4. Although I support your premise regarding food and teeth, you clearly are not an authority on the noble pint. Real Ale is by no means “only sold in a few select pubs” and last years CAMRA Good Beer Guide lists over 1000 pages of pubs serving the best “Real Ale”. Perhaps you are referring to Lager which is “cold fermented” and is now very popular with younger drinkers but is inherently European.

        1. I’d have to say that the majority of UK’PUBS have at least half a dozen beers on tap and most have more. There will be one or two LOCAL brews including an ARTISAN brew tthough I have difficulty in deciding exactly what an ARTISAN brew really is! Some of these are quite frankly bloody awful. Where I come from the Local Brewery is HARVEYS of LEWES and they produce a whole range of Prize winning ales, lagersa and beers including a Nationally recognised BITTER. There will also be a range of LAGERS local, national and internationa. In your average UK pub if you had a pint of all the ales beers and lagers available really would ‘Feel Like Dancing’.

      5. ‘allo, Colin – wos you imbibin’ of a warm barley wine when you asked not to be accused of quaffin’ cold suds? Cos I think you got a bit mixed up there.
        I’m ex-pat Brit, and believe cold water is for refreshment, whereas hop-infused ales are drunk for their pleasurable flavour, which chilling at deep-space temperatures renders undetectable. Would you keep a good Shiraz, Merlot, Cab Sauv in the fridge? Then treat good, carefully-crafted ales with the same consideration and respect as you would a worthwhile wine.

    2. Not nearly as tasty though. The American 1/2 pint is more or less equal to the French ‘demi’ (half) which is the common word for a glass of beer measuring 250ml, which is 1/4 of a litre. It has stuck over the centuries. It was half a ‘chopine’ which was a French measure equal to one US pint.The French influence in the USA is much stronger than most folk realise. See ‘fluid ounce’ above. Volume of water or volume of wine. Who influenced that, d’you think?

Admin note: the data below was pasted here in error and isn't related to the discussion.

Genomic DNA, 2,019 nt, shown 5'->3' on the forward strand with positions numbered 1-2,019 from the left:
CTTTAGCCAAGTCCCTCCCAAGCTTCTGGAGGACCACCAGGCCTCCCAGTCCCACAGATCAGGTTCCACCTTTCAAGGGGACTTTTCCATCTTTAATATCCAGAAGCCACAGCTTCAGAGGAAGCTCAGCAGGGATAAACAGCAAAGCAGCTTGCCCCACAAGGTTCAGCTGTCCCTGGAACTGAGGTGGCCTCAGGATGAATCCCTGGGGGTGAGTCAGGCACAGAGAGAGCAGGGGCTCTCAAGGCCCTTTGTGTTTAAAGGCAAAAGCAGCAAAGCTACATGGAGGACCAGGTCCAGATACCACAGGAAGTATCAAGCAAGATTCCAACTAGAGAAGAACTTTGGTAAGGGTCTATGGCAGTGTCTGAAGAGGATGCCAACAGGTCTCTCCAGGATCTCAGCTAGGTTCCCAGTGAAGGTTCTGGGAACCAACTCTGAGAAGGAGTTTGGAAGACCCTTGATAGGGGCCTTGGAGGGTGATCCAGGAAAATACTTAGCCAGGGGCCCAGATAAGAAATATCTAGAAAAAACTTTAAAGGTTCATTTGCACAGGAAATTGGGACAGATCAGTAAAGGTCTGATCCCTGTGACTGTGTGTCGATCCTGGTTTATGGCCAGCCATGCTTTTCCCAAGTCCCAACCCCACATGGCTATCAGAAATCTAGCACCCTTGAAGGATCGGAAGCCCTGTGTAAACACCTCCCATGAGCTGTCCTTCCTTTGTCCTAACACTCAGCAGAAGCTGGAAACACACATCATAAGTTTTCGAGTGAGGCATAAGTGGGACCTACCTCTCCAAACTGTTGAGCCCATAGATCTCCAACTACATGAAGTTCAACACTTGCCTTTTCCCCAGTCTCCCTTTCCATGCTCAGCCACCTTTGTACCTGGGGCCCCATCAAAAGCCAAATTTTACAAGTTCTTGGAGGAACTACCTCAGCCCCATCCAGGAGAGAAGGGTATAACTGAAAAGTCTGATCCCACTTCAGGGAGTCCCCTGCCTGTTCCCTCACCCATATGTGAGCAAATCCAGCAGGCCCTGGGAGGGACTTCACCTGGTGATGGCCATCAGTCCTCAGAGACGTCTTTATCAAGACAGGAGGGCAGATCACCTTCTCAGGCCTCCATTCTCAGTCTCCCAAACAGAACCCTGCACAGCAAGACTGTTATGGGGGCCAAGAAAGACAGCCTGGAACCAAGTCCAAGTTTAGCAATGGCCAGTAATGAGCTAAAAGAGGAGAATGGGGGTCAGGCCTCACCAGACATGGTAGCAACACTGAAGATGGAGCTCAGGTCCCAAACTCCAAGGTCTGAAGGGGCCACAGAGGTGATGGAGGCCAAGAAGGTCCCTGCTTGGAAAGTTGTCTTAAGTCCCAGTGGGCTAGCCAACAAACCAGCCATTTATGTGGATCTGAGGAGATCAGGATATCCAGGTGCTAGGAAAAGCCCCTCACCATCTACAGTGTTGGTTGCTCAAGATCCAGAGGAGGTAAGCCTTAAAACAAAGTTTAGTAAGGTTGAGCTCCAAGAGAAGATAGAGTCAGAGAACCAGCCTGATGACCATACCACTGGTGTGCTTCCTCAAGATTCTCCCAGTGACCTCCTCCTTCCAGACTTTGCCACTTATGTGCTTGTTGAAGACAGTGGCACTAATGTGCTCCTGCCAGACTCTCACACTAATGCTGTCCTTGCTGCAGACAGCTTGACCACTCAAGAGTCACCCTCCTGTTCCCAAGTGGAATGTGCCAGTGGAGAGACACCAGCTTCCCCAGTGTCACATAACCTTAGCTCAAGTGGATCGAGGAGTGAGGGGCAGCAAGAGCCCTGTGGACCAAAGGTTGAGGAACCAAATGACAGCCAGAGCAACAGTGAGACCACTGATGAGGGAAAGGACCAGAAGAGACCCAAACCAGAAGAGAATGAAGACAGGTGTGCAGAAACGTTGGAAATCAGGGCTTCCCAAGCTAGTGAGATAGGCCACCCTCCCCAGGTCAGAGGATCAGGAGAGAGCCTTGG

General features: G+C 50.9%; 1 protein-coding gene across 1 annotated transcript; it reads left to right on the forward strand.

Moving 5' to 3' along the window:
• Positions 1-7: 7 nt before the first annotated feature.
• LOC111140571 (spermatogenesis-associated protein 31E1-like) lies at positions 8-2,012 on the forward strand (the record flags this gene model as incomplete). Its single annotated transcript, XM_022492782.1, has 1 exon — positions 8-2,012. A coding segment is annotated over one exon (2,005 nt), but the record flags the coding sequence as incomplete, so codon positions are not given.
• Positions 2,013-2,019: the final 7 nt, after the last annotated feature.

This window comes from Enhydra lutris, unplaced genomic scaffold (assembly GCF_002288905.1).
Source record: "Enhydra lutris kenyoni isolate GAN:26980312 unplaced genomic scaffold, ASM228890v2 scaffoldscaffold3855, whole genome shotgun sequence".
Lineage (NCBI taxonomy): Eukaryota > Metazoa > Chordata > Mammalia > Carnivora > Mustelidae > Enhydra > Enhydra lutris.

3. Learn about the differences in beer you mug!
      Bitter and darker beers need to be drunk unchilled (just like red wine) to get the best of their flavours & aromas.

      1. I believe we used to keep beers in the cellar. Below ground temperatures tend to be 12c or thereabouts. You do get a much better flavour release at that point.

    4. Well over here is BEER so therefore it’s cold, but some of our ALE cannot be freezing cold, Ale is like a fine wine, if it’s cold it shocks the taste and will not taste good, Ale is usually like 55 degrees, BEER can be freezing cold, like lagers etc, and when I see Guiness over here in a cooler UGH not the way to drink it and spoils the taste and ruins the head, yep I’m from UK and also used to pull the Pints before the metric system came in the best way for beer, just thought I’d mention Cheers dear!!!!!!

    5. Our beer is cold, and it’s proper beer too. American beer is like water. You clearly have never been yo the UK.

    6. British like ice cold lagers the same as anyone else but for an ale or bitter it’s 12 C. If you drink ales and stouts too cold it kills the taste.
      As regards weights and measures we use SI system invented by France except we still buy pints.
      Americans have some great American hopped British styled IPAs but they also have the worst beer in the world Belgian owned Budscheiser. We do not use arcane units like Fahrenheit

    7. Cask beer, the beer of the UK with no industrial chemicals, just like red wine is meant to be consumed at cellar temperature and is brewed specifically for that. The COLD BEER!! you refer to is presumably the industrially produced beer substitute drunk by by he uneducated masses in the USA.

    1. Not if the beer is good. I like my beer cold, but not so cold you can’t taste all of the flavors. Some Belgian beers need to be served a little warmer so you can taste the cardamom and other spices they might add. Some of the stouts taster better served a little less cold. No beer should be so cold it’s almost freezing. If you need it so cold that it blunts the taste, then beer probably isn’t for you.